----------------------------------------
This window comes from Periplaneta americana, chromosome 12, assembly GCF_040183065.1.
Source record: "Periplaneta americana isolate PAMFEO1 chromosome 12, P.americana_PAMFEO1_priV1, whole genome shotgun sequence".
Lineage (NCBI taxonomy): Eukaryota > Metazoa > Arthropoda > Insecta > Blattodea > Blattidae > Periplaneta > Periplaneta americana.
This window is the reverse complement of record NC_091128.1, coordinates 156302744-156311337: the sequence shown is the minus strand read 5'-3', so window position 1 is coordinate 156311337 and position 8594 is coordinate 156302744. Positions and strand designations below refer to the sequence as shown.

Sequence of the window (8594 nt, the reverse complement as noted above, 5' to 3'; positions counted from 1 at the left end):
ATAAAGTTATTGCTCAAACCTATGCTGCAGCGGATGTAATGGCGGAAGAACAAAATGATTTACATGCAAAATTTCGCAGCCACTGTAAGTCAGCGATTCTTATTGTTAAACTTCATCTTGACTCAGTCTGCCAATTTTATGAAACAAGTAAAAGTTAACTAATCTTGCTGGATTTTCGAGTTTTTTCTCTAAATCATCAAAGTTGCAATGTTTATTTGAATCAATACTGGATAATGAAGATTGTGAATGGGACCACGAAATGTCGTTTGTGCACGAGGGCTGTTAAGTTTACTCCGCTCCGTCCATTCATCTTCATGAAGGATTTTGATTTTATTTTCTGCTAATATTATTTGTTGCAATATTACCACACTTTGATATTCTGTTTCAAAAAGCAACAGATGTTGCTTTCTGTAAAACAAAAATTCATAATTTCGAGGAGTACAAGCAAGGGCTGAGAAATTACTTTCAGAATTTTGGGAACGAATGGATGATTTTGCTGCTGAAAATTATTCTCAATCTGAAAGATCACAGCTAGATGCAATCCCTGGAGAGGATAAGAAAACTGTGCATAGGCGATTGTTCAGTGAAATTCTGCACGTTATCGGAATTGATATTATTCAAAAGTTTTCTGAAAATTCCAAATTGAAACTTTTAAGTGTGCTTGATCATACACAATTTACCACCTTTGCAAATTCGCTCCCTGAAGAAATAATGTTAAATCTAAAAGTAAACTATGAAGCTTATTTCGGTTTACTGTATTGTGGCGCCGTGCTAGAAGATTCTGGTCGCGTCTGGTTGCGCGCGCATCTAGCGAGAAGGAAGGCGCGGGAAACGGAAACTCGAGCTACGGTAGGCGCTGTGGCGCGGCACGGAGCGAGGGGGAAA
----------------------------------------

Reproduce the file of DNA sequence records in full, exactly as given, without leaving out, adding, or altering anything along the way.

This window comes from Periplaneta americana, chromosome 12, assembly GCF_040183065.1.
Source record: "Periplaneta americana isolate PAMFEO1 chromosome 12, P.americana_PAMFEO1_priV1, whole genome shotgun sequence".
Lineage (NCBI taxonomy): Eukaryota > Metazoa > Arthropoda > Insecta > Blattodea > Blattidae > Periplaneta > Periplaneta americana.
This window is the reverse complement of record NC_091128.1, coordinates 156302744-156311337: the sequence shown is the minus strand read 5'-3', so window position 1 is coordinate 156311337 and position 8594 is coordinate 156302744. Positions and strand designations below refer to the sequence as shown.

Sequence of the window (8594 nt, the reverse complement as noted above, 5' to 3'; positions counted from 1 at the left end):
ATAAAGTTATTGCTCAAACCTATGCTGCAGCGGATGTAATGGCGGAAGAACAAAATGATTTACATGCAAAATTTCGCAGCCACTGTAAGTCAGCGATTCTTATTGTTAAACTTCATCTTGACTCAGTCTGCCAATTTTATGAAACAAGTAAAAGTTAACTAATCTTGCTGGATTTTCGAGTTTTTTCTCTAAATCATCAAAGTTGCAATGTTTATTTGAATCAATACTGGATAATGAAGATTGTGAATGGGACCACGAAATGTCGTTTGTGCACGAGGGCTGTTAAGTTTACTCCGCTCCGTCCATTCATCTTCATGAAGGATTTTGATTTTATTTTCTGCTAATATTATTTGTTGCAATATTACCACACTTTGATATTCTGTTTCAAAAAGCAACAGATGTTGCTTTCTGTAAAACAAAAATTCATAATTTCGAGGAGTACAAGCAAGGGCTGAGAAATTACTTTCAGAATTTTGGGAACGAATGGATGATTTTGCTGCTGAAAATTATTCTCAATCTGAAAGATCACAGCTAGATGCAATCCCTGGAGAGGATAAGAAAACTGTGCATAGGCGATTGTTCAGTGAAATTCTGCACGTTATCGGAATTGATATTATTCAAAAGTTTTCTGAAAATTCCAAATTGAAACTTTTAAGTGTGCTTGATCATACACAATTTACCACCTTTGCAAATTCGCTCCCTGAAGAAATAATGTTAAATCTAAAAGTAAACTATGAAGCTTATTTCGGTTTACTGTATTGTGGCGCCGTGCTAGAAGATTCTGGTCGCGTCTGGTTGCGCGCGCATCTAGCGAGAAGGAAGGCGCGGGAAACGGAAACTCGAGCTACGGTAGGCGCTGTGGCGCGGCACGGAGCGAGGGGGAAA